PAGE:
contains information that should be considered for design of such studies.
Before conducting any  such studies, registration applicants should submit
study protocols for approval by the appropriate institutional review board
or public health department in states where the studies are to be performed.

     (3) Any studies or monitoring conducted pursuant to this  guideline
must not violate FIFRA section 12(a)(2)(P) which provides that:

     ...it shall be unlawful for any person in any State to use any pesticide in
tests on human beings unless such human beings (i) are fully informed of the
nature and purpose  of the test ..., and (ii) freely volunteer to participate in the

     (d)  General test standards.  (1) The applicant  should obtain data
from one or more studies regarding the quantity of pesticide residues that
would be expected:

     (i)  To be deposited on the skin and clothing of a person undertaking
the maximum exposure activity upon reentry.

     (ii)  To be inhaled by a person undertaking the maximum exposure
activity upon reentry.

     (iii) To result in a  dose to a person by any combined route of intake
that would be appropriate for the maximum exposure activity upon reentry.

     (2) Different sites may result in very similar exposures to people en-
gaged in the same general tasks (e.g.,  lettuce and cabbage harvesting).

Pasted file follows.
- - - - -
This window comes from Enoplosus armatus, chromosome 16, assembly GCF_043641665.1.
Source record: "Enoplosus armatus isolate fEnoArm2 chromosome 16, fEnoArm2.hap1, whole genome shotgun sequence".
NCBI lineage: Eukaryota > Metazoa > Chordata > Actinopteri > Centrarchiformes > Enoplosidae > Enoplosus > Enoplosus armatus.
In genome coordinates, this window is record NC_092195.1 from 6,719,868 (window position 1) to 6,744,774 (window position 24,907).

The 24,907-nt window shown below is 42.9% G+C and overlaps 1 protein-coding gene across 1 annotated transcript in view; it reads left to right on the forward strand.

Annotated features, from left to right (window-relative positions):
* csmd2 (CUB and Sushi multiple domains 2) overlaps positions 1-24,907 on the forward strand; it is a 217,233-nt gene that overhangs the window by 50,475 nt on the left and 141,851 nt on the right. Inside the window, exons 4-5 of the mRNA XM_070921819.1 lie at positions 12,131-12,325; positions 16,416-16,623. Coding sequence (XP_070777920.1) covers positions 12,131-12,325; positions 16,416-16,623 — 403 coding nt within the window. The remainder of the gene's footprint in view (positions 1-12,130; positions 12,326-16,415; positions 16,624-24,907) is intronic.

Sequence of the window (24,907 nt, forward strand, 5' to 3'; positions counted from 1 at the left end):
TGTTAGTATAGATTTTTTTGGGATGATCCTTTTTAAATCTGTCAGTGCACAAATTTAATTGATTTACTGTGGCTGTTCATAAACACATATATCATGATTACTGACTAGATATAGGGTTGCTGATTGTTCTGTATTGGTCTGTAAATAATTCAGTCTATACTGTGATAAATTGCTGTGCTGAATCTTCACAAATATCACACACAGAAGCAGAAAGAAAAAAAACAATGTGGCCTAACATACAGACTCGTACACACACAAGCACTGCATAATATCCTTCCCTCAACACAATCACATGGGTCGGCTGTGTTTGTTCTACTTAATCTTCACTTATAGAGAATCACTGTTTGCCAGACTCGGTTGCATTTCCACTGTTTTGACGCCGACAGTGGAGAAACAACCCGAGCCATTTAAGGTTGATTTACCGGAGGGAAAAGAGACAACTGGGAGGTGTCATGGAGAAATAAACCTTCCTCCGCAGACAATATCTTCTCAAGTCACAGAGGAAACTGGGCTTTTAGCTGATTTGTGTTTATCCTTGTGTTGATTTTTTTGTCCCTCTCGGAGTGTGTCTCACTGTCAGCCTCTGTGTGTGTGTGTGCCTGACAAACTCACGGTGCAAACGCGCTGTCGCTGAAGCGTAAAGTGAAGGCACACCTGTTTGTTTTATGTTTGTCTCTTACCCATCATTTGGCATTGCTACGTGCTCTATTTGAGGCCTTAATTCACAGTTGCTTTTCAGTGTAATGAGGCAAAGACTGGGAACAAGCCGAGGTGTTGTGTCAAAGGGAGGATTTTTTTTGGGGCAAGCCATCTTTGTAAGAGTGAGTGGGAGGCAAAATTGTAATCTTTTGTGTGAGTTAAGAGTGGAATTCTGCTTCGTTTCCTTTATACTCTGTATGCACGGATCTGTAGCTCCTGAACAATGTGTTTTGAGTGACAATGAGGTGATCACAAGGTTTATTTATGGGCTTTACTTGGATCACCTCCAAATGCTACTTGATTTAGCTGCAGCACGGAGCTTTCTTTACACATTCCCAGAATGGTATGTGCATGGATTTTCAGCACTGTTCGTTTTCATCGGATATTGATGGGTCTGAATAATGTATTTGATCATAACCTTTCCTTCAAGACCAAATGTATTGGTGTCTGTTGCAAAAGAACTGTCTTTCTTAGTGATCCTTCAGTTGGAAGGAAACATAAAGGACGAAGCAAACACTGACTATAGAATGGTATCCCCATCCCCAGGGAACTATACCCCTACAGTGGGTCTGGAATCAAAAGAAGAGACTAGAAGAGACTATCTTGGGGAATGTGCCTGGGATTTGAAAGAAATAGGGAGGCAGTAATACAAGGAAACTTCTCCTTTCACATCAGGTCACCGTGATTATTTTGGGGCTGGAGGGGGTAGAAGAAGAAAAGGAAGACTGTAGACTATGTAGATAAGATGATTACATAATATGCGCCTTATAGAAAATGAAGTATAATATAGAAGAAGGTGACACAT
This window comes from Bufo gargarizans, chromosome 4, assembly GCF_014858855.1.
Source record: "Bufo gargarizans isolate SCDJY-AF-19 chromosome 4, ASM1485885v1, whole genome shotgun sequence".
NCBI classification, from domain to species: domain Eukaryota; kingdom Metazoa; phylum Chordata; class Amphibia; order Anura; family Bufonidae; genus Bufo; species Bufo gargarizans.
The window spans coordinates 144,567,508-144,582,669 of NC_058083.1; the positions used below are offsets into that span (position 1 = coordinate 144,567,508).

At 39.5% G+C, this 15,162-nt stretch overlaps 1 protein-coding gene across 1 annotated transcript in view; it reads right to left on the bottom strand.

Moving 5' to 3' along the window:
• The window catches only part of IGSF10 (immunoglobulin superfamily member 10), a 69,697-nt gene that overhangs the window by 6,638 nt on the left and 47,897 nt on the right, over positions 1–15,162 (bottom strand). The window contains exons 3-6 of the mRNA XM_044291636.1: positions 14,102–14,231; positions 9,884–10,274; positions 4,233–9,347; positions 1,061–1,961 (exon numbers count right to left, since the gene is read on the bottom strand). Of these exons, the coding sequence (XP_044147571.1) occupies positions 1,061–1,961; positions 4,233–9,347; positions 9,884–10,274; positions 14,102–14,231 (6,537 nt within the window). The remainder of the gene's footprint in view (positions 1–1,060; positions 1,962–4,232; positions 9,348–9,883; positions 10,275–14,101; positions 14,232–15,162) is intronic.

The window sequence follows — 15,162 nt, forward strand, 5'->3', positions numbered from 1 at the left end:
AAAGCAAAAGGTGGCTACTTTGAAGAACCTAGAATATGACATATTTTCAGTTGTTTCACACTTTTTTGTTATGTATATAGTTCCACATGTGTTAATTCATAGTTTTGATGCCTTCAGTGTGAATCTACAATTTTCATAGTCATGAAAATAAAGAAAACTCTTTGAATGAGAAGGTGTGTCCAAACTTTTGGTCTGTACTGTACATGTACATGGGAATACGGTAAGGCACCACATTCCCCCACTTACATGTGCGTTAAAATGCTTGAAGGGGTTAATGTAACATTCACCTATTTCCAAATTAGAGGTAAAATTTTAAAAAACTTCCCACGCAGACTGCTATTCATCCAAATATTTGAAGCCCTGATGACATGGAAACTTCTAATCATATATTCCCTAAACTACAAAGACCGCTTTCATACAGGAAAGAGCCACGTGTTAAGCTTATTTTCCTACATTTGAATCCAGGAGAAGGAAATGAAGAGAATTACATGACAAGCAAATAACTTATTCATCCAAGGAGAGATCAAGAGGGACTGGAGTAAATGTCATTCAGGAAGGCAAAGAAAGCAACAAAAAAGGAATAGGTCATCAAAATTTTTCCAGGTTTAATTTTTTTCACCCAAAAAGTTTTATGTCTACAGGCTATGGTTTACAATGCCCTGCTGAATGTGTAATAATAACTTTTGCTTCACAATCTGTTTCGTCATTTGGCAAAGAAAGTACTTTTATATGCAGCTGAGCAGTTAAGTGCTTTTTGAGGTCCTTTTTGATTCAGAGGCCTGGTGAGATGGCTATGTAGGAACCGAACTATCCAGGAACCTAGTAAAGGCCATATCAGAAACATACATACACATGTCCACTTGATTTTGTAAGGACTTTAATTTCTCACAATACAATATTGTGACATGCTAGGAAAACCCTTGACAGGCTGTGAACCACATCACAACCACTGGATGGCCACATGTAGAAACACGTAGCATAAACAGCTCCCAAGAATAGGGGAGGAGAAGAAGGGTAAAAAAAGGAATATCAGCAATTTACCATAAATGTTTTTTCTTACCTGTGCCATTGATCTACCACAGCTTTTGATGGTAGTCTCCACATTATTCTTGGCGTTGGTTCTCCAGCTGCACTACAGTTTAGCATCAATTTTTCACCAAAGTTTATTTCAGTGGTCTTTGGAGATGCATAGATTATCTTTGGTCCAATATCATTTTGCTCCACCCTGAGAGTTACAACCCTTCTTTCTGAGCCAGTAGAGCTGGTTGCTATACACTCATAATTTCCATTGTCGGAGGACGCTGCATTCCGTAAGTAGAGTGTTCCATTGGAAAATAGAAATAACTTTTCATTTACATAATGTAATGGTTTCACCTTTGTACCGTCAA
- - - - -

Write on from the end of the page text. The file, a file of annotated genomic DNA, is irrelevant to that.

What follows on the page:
If data on other pesticides indicate that this is the  case, data for  one  site
may be used to estimate exposure  at another  site. A detailed explanation
of any extrapolation processes used, such as from published studies to the
study undertaken or from studies  on  exposure in  one crop  to their  use
on another crop, should be reported.

     (e) Reporting  requirements. The applicant should submit a complete
description of the results of the  exposure  study, including all supporting
data, extrapolations, estimates,  and other relevant information. Such a de-
scription should include, but not be limited to:

     (1) A complete description of the selected task (or tasks) used in the
exposure study.

     (2) A complete description of the  end-use product used for the study.

     (3) A complete description of the  statistical approaches and treatment
of data for the study.

     (f) Reporting of test results. Data should be compiled for each  expo-
sure sample.  These data sets should be indexed so  that the exposure data